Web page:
How to keep your clients in corporate compliance

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There are a lot of services that you offer to clients, but is corporate compliance one of them?

If your clients have businesses structured as LLCs or corporations, you can help them maintain these structures each year. It’s yet another way to add value to your clients, stay in touch throughout the year and increase your revenue per client.

The first step is to help your clients understand just how important it is to maintain their business structure. Once formed, an LLC or corporation has certain annual obligations with the state. Failing to keep up with these requirements can mean added fees and penalties. In the worst case scenario, a business can be put into bad standing, meaning your client will lose his or her personal liability protection.

Maintaining a corporation or LLC isn’t complicated if you know where to start. Here are six key steps to staying compliant and in good standing:

1. File an annual report with the state.

Most states require corporations and LLCs to file an Annual Report or Statement of Information every year or every two years. It’s a way for the state to keep current with a business’s status and basic information like the address and officers. The specific deadlines and filing fees vary by state. You can check with the state’s Secretary of State office or an online legal filing service to confirm when your clients’ deadlines are. Then, be sure to notify your client when the date is approaching so they’re not stuck with late fees. You can even sign up with an online legal filing service to automate these reminders for you.

2. Report any changes to the state.

Businesses are supposed to notify the state whenever they make any major changes, such as moving to a new location or adding a new board member. In most states, this form is called Articles of Amendment and it’s filed with the Secretary of State’s office.

3. File any DBAs if needed.

Let’s say your client used their official company name when they formed their LLC or corporation, but they often use a more casual variation of the name when they conduct day-to-day business. Any time a business operates under a name that’s different than the official name filed with the state, they’ll need to file a Doing Business As (DBA, also known as a Fictitious Business Name) with the state or county office.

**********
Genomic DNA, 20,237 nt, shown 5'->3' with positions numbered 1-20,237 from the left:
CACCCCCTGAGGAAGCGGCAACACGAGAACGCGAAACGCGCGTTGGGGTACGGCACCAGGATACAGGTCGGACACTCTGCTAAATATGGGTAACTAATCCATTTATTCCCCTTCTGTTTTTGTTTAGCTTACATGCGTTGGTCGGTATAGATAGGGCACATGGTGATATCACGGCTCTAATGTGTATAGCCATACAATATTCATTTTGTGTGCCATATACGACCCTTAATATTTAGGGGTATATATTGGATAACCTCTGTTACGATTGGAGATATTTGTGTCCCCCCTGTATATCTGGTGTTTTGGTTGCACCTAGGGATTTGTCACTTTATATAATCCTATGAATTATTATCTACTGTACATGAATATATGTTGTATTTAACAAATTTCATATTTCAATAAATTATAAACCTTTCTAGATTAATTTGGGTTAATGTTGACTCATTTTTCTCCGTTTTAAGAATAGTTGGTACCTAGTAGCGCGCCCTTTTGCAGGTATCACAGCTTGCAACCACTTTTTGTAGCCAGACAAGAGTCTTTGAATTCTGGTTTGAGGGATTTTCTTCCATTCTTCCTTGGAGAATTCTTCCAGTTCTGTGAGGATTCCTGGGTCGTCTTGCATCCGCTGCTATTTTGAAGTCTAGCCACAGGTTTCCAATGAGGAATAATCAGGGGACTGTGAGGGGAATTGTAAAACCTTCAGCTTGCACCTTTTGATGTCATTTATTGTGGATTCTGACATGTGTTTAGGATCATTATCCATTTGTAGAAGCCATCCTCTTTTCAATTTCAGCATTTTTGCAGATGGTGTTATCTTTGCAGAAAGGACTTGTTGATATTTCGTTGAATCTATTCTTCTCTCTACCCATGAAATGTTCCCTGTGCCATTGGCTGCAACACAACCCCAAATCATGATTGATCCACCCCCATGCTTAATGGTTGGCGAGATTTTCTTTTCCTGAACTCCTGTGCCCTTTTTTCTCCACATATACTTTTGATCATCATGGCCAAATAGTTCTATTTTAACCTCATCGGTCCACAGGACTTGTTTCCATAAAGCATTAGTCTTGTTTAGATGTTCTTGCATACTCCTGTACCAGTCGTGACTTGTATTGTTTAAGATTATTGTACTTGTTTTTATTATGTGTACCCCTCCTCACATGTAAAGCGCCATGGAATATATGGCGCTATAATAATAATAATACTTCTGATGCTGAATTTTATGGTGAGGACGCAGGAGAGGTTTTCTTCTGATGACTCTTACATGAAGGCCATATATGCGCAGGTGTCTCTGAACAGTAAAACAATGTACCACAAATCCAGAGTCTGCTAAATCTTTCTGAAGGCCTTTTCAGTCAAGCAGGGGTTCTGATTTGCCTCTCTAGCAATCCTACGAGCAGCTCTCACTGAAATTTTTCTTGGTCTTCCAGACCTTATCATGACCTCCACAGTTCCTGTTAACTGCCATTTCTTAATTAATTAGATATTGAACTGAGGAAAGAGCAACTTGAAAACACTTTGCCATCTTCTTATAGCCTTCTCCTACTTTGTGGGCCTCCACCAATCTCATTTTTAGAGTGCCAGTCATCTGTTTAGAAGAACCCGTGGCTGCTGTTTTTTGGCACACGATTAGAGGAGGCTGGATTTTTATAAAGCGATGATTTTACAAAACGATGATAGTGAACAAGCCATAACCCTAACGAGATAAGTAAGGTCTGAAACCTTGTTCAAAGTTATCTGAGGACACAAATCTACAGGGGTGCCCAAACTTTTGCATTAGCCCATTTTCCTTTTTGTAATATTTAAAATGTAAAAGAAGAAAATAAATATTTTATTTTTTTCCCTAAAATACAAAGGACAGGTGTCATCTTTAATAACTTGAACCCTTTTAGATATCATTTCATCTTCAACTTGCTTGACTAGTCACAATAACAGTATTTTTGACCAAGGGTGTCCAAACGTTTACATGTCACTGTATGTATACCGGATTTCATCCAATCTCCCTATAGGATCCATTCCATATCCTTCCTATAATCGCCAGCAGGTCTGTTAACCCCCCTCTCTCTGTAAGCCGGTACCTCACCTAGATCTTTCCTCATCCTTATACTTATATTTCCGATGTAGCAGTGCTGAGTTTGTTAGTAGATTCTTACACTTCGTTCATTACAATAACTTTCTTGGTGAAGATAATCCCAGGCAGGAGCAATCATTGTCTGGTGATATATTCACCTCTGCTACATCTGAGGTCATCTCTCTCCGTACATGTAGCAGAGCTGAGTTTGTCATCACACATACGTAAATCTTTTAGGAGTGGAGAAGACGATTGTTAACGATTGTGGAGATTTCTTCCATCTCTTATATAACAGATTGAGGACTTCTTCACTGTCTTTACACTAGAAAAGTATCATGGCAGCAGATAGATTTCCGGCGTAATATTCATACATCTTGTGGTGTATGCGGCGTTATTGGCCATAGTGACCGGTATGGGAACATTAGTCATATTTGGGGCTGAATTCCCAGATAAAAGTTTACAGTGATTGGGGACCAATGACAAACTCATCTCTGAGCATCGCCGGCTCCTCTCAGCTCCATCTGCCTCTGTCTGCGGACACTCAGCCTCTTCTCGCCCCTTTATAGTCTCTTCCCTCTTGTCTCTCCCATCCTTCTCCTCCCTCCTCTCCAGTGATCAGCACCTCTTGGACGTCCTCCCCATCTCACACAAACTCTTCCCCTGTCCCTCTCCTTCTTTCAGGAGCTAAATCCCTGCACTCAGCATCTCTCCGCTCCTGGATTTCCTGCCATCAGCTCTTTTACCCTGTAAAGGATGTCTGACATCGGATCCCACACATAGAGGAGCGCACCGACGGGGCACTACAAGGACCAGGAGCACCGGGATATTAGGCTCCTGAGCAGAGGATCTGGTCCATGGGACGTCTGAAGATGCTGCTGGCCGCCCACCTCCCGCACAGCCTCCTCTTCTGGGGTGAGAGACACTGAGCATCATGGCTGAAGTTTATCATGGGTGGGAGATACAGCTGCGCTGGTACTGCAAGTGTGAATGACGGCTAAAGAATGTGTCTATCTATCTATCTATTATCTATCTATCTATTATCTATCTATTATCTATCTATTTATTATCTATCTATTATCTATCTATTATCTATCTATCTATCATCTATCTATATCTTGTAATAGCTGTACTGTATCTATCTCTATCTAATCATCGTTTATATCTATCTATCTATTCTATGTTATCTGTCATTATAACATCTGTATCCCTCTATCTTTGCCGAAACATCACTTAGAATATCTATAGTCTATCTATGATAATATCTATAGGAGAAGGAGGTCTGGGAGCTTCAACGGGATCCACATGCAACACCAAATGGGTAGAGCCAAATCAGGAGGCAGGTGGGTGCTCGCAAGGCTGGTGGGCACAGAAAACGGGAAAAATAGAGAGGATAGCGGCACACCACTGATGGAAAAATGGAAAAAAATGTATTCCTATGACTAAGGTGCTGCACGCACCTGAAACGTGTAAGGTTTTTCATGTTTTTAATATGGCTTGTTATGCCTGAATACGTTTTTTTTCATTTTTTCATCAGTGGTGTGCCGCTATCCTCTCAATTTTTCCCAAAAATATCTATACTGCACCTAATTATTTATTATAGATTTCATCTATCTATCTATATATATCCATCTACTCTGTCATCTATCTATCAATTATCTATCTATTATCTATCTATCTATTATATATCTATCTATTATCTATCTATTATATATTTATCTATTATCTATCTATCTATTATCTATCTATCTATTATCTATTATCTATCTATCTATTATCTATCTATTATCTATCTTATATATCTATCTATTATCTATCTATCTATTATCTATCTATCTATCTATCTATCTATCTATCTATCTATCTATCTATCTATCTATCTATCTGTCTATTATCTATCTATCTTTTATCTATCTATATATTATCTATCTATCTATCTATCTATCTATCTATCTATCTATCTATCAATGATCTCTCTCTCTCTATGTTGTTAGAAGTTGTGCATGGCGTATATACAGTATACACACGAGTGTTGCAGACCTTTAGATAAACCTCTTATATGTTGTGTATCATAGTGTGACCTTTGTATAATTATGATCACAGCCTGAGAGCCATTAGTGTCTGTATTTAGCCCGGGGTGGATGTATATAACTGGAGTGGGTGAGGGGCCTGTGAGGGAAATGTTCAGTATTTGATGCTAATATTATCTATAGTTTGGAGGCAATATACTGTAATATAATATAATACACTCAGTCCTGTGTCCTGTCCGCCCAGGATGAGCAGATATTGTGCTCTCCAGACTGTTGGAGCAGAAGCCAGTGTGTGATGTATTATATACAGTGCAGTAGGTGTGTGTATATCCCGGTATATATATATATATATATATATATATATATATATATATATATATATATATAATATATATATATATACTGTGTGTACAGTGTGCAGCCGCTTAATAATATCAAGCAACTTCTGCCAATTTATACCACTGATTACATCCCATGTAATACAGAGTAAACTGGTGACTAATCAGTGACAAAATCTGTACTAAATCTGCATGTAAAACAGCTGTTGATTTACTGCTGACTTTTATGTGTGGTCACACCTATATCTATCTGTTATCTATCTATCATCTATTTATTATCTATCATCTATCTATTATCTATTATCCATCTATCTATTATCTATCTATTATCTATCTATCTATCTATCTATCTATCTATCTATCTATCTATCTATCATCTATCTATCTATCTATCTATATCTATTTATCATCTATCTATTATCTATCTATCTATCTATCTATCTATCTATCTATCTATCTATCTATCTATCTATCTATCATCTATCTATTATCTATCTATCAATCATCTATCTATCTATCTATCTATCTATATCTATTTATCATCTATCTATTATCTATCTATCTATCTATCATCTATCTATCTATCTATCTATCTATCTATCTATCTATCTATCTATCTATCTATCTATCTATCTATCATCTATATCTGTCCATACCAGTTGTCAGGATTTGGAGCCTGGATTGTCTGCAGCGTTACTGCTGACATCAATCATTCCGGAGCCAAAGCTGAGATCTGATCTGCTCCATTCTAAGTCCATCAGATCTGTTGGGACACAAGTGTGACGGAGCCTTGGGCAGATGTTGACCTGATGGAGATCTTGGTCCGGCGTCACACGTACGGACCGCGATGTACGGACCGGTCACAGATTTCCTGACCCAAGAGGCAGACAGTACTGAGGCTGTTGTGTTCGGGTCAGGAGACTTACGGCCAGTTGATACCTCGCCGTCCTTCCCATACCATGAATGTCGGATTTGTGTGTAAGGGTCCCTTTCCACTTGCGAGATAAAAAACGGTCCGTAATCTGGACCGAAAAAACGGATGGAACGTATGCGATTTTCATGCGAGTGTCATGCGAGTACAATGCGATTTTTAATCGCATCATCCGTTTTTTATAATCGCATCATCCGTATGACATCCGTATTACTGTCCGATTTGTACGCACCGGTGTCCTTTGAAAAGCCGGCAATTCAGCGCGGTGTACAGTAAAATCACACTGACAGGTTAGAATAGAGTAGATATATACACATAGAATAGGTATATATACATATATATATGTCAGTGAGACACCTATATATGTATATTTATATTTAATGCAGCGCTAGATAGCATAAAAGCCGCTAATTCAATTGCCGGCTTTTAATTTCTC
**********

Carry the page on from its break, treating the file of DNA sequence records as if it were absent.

4. Keep their registered agent current.

If your client is using a Registered Agent service, they’ll need to keep up with the service fees. Believe it or not, this is actually a common reason why many small businesses fall out of good standing. They forget to renew their Registered Agent Service, so it stops representing them and any official mail sent to that Registered Agent address gets bounced back to the state. The state then puts the company in bad standing until it provides a valid address of record.

5. Stay up to date with state franchise taxes.

Most likely, you’re already aware that many states levy a franchise tax on corporations and LLCs for the privilege of operating in the state. You can check with the state’s Franchise Tax Board or similar office to find out the specific franchise tax obligations and deadlines for corporations and LLCs. And, if your client’s business is foreign qualified in other states, make sure they stay current with their franchise taxes in those states as well.

6. Don’t forget about local permits and licenses.

When you form a business, you’ll need to register with the state—typically by forming a corporation or LLC. This creates the legal foundation for a business. But then you’ll also need to apply for local permits or licenses in order to legally operate. I like to think of this as needing a driver’s license in order to drive a car. Examples of different permits and licenses are a reseller’s license, health department permit, fire department permit and general business permit. You can check with the local county office, or an online legal service, to find out what permits are necessary for your client’s business type and how often they need to be renewed.

The bottom line is when your clients form an LLC or corporation for their business, they’ll need to keep it in good standing. You can help your clients navigate these compliance requirements throughout the year so they remain in good standing and avoid any unnecessary late fees.

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